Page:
On 1 September 2014, Airservices Australia (Airservices) advised the ATSB of safety action relating to compromised separation recovery training.
Airservices established the SkySafe Taskforce which conducted a review into compromised separation recovery training, with respect to both content and management of the training. The review identified 14 recommendations for continuous improvement in these areas, to ensure a quality training program for air traffic controllers. All actions were completed by mid-March 2014.
A recommendation to undertake consultation with industry on Australian Aeronautical Information Publication (AIP) phraseology to ensure a common understanding of the urgency and application of procedures in compromised separation occurrences was addressed through the provision of a Safety Bulletin provided to the broader aviation community on 7 March 2014.
A recommendation to examine and update for consistency the safety alerting sections of the Manual of Air Traffic Service (MATS) and the AIP was completed through revision of AIP and MATS and the subsequent release of amendments on 21 August 2014 to ensure alignment.
In response to nine recommendations relating to the provision, documentation and management of compromised separation recovery training requirements, amendments were made to Airservices’ Air Traffic Services (ATS) Training Operations Manual.
Compromised separation recovery training learning resources were developed in accordance with two recommendations relating to updating all compromised separation training to include details on traffic collision and alerting system functionality and pilot perspectives, Short Term Collison Alert parameters, differing control intervention requirements depending on differing escalation factors, guidance on actions to be taken where the subject aircraft are not under surveillance, and the means of making controllers aware of the updated compromised separation recovery training content. The learning resources support the delivery of online, classroom and simulator training. .
The 14th recommendation to ‘Identify and include in the Safety Investigation Procedure the method and forum where systemic and significant safety issues are escalated’ was completed through the creation of an internal Letter of Agreement between Airservices’ Safety Services and ATC sections.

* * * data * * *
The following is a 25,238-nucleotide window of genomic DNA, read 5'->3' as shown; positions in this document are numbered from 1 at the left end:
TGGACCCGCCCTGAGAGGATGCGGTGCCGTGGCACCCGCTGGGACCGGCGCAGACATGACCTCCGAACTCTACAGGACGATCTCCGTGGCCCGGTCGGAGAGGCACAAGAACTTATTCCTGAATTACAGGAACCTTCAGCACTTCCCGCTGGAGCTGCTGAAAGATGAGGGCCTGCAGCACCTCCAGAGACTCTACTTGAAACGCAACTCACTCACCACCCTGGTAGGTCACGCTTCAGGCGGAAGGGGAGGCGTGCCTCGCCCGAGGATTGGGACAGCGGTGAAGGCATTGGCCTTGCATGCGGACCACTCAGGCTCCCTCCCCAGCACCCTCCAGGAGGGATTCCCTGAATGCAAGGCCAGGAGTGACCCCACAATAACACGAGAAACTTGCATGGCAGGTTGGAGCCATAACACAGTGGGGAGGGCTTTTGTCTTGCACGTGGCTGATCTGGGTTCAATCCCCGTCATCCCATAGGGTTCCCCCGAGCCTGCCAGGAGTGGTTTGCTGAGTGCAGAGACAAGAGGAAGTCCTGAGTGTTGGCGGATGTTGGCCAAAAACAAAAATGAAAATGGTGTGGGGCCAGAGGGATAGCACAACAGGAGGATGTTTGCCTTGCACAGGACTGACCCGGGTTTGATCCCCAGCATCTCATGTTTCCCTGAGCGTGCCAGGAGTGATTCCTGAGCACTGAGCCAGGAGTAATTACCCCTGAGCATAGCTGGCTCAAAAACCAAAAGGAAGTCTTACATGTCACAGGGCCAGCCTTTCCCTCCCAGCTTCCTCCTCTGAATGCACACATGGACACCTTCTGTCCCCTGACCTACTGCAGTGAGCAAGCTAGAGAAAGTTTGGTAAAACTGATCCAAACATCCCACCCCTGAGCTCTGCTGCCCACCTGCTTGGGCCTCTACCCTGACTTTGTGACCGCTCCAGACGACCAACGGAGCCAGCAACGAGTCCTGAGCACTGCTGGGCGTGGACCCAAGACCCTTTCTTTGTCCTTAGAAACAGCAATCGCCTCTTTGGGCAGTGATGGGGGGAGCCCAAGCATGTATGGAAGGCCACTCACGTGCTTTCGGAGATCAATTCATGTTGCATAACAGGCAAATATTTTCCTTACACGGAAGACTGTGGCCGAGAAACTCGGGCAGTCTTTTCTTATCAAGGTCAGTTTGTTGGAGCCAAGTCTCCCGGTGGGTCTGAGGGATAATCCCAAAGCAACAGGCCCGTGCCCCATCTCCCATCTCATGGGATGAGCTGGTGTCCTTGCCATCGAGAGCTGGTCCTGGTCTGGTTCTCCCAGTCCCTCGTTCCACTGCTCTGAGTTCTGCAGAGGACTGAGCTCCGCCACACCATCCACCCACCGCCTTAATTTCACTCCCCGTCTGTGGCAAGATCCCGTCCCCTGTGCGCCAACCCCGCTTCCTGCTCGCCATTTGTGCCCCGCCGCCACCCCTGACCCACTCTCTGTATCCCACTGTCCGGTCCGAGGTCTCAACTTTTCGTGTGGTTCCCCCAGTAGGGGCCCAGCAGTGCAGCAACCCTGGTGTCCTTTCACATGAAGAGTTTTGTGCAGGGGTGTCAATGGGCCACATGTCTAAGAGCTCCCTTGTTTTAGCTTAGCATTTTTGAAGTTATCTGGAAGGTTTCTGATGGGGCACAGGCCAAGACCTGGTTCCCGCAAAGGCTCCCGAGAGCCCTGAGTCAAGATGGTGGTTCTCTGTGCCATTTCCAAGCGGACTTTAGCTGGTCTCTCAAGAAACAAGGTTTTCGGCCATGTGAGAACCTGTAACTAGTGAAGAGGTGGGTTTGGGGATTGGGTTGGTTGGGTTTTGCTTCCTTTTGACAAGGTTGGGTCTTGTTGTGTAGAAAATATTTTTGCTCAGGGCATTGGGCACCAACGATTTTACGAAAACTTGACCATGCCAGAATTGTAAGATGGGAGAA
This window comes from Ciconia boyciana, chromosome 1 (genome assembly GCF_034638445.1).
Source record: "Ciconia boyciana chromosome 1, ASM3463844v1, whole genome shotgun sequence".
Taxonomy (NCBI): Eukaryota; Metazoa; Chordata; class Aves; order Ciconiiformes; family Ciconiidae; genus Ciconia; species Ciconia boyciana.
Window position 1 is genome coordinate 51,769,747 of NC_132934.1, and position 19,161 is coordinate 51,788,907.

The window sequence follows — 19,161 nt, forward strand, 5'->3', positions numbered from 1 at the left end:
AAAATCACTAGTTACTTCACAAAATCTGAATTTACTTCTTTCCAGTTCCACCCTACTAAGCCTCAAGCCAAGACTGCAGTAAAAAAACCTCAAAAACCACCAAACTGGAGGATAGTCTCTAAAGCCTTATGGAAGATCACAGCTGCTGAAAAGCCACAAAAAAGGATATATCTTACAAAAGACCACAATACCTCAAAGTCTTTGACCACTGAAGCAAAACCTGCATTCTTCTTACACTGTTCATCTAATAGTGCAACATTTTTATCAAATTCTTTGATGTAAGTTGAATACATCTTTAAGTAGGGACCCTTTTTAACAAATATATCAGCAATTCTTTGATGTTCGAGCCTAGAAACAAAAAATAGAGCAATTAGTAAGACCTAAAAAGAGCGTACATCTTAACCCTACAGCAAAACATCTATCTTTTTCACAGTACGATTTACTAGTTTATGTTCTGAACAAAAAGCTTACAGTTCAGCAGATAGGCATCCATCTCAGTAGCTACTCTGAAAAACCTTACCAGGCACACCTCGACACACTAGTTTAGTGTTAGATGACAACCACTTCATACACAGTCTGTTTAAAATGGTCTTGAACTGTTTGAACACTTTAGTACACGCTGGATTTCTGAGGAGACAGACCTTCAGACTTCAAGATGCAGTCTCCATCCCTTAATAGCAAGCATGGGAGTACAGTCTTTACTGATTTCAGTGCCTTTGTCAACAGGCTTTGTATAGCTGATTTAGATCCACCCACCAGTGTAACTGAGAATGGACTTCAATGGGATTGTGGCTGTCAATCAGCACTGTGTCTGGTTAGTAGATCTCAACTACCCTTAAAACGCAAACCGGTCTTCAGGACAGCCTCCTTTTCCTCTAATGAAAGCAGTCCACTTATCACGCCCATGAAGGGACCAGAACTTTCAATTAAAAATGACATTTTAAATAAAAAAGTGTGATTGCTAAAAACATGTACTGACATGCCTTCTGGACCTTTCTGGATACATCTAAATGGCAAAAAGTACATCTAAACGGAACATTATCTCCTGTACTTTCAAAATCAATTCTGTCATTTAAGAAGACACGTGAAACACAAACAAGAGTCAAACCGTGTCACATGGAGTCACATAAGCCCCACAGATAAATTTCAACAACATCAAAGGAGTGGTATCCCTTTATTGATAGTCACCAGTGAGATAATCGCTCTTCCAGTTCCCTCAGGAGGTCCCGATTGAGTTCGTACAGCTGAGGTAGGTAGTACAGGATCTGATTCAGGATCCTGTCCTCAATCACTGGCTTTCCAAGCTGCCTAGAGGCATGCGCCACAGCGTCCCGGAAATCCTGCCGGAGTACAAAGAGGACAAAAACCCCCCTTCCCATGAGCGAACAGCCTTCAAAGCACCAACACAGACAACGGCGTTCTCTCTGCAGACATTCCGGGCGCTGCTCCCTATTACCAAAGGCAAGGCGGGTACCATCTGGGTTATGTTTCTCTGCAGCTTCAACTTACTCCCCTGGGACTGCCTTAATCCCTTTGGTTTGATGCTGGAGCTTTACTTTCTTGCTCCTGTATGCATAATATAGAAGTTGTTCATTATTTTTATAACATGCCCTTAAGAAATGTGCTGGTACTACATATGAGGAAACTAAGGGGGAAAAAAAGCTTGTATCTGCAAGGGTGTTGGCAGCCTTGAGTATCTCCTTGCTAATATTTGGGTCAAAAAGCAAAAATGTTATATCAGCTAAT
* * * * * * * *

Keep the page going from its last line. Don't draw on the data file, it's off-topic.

On 25 July 2014, following development work and consultation with Airservices’ ATS Operational Training section, a Standardisation Directive communication was issued to controllers to clarify the structure and phraseology of the air traffic control response (ATC) in relation to compromised separation recovery situations.
On 8 August 2014, a summary of the ATC Compromised Separation Recovery Training and ATC structure response was presented at Airservices’ 31st ATS/Airline Safety Forum as part of broader industry consultation and collaboration.
On 30 March 2016, Airservices advised of additional outcomes from the SkySafe Taskforce, which included:
- review of the quality assurance and governance around the content of training material
- codification of the competency elements of an effective compromised separation recovery response to reconcile the need for a response to contain certain elements whilst still providing the flexibility to tailor responses to each scenarios. This has led to the creation of the technique known as 'TRUCT' (Trigger, Resolve, Urgency, Confirm, Traffic).
- implementation of a 6-month assessment regime that includes a requirements for ATC to demonstrate the use of compromised separation phraseology in a challenge-response situation with the check supervisor
- implementation of increased warning time of Short Term Conflict Alert (STCA) in the en route airspace from 60 seconds to 90 seconds which provides additional window of opportunity to identify and respond to compromised separation scenarios.
Airservices also reported that the organisation was taking action to provide a part-task simulator solution in support of the 6-month assessment regime on compromised separation skills.
This solution will be suitable for en-route and terminal area (TMA) and will also be examined for feasibility to be introduced into the tower environment. The part-task simulator is under trail at this time and depending on the outcomes, may form part of the annual compromised separation training requirement.